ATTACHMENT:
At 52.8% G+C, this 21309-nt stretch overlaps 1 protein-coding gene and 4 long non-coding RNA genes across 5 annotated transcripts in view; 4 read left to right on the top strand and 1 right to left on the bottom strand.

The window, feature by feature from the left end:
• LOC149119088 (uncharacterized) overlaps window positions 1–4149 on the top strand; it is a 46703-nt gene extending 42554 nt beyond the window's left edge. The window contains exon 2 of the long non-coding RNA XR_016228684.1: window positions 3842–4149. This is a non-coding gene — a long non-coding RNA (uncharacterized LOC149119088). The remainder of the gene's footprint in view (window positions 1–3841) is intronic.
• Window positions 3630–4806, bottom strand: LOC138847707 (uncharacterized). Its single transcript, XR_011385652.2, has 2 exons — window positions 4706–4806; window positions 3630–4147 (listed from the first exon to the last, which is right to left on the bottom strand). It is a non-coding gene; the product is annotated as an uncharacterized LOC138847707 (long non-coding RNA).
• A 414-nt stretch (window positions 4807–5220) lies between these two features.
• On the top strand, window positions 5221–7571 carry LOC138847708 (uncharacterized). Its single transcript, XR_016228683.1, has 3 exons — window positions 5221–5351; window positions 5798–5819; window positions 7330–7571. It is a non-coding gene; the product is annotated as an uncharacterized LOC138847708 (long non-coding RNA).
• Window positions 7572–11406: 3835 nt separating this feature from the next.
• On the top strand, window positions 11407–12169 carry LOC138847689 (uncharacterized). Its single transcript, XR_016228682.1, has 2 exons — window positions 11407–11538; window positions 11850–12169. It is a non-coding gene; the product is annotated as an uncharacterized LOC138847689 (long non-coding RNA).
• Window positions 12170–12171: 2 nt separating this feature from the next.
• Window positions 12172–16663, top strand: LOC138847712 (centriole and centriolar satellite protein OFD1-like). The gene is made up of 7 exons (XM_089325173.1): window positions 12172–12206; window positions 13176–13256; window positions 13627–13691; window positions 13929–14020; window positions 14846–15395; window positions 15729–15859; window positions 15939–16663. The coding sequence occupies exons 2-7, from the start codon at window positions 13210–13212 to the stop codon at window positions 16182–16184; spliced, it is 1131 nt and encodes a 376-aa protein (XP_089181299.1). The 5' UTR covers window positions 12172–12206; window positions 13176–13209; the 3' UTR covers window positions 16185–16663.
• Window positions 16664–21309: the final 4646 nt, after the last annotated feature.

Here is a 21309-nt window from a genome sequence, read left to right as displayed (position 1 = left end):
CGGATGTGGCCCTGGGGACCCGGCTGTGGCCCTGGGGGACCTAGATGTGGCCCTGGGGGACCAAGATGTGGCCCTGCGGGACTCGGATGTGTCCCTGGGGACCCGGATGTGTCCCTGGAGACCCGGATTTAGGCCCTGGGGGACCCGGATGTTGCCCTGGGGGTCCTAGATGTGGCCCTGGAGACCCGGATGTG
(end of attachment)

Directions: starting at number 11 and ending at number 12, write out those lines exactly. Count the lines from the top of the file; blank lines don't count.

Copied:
• Window positions 16664–21309: the final 4646 nt, after the last annotated feature.

Here is a 21309-nt window from a genome sequence, read left to right as displayed (position 1 = left end):